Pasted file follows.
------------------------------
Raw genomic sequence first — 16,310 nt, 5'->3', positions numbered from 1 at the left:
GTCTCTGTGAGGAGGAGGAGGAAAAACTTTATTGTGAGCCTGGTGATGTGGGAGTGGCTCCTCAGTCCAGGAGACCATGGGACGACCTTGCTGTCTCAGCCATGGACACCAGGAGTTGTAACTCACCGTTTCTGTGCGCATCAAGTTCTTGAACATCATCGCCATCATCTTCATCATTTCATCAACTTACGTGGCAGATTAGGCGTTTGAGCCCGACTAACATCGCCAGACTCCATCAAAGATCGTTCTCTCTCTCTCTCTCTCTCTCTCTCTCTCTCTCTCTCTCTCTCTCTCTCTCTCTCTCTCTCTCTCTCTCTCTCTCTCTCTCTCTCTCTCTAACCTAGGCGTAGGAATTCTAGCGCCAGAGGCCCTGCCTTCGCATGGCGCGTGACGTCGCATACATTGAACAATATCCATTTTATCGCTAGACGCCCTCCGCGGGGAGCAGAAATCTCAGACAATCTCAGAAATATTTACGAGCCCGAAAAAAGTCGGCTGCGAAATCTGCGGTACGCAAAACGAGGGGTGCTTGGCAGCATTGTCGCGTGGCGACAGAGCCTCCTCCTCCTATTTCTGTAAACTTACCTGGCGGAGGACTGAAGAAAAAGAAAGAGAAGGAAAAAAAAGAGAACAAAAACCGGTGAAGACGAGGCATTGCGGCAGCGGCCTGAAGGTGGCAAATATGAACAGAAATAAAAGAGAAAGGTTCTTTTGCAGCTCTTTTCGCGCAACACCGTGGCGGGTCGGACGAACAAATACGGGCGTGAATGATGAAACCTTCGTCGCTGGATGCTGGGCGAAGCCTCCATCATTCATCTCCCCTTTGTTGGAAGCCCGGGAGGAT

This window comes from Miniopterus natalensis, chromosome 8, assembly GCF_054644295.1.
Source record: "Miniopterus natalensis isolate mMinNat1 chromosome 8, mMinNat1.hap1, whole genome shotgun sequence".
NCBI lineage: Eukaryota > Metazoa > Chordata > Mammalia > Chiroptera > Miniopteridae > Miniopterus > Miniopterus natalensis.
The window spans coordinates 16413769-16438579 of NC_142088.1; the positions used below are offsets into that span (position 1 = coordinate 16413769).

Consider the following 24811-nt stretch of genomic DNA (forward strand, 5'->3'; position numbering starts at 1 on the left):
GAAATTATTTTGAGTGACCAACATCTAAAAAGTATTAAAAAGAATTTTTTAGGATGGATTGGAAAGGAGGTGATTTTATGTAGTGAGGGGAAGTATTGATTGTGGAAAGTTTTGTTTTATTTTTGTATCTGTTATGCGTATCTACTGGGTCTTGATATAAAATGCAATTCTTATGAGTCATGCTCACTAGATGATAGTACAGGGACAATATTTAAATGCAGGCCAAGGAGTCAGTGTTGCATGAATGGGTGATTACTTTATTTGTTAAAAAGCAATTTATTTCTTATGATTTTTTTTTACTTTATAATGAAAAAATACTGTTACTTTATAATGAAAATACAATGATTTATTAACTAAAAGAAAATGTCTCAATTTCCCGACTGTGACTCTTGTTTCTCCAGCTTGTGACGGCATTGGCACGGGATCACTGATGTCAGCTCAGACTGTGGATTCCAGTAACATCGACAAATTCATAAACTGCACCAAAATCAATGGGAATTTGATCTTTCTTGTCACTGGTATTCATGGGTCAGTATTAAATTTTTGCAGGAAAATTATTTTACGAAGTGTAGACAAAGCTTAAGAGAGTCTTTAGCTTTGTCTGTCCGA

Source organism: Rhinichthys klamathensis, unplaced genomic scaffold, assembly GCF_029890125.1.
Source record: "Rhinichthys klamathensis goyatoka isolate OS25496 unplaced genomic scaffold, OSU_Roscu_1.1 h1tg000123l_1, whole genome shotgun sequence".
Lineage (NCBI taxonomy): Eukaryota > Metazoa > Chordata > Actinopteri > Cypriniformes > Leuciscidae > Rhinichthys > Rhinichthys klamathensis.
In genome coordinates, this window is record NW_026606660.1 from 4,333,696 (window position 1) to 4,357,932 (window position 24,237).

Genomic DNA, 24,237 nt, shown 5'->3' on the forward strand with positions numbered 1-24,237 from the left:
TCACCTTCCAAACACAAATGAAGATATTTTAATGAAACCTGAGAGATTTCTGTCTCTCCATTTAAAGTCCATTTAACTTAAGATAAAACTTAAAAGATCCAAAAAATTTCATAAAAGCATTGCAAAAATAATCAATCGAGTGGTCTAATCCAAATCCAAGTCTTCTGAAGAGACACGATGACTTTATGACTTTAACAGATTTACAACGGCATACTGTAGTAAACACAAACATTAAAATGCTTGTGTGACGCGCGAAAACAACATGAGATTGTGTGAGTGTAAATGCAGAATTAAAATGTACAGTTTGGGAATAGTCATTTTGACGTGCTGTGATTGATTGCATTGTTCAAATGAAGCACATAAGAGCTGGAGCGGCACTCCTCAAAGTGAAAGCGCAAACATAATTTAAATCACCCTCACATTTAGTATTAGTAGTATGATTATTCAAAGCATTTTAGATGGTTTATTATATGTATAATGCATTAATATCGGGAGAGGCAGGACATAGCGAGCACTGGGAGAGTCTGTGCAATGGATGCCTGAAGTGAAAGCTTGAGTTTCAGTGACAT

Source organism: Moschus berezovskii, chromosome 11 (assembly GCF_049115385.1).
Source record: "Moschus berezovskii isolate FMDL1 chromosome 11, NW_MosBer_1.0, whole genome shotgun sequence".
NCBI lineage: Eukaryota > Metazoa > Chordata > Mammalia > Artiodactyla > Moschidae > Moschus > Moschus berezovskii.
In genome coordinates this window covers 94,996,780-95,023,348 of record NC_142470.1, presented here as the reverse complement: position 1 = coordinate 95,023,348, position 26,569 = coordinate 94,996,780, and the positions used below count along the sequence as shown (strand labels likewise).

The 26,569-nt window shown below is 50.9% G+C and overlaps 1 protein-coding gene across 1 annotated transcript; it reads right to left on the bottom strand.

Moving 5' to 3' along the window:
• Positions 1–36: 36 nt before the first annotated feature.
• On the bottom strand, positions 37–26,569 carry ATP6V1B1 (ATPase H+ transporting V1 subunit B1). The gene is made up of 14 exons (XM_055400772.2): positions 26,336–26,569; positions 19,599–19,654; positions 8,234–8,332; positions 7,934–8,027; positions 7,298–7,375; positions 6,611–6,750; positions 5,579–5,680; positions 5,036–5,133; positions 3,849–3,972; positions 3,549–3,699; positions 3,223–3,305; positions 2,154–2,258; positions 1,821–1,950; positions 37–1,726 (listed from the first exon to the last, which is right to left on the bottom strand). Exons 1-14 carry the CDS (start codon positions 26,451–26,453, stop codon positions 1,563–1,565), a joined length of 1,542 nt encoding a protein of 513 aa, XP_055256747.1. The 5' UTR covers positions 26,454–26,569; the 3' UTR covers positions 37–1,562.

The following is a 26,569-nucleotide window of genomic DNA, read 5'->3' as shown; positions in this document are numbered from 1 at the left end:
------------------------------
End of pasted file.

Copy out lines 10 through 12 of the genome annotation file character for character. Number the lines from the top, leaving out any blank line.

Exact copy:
Source record: "Rhinichthys klamathensis goyatoka isolate OS25496 unplaced genomic scaffold, OSU_Roscu_1.1 h1tg000123l_1, whole genome shotgun sequence".
Lineage (NCBI taxonomy): Eukaryota > Metazoa > Chordata > Actinopteri > Cypriniformes > Leuciscidae > Rhinichthys > Rhinichthys klamathensis.
In genome coordinates, this window is record NW_026606660.1 from 4,333,696 (window position 1) to 4,357,932 (window position 24,237).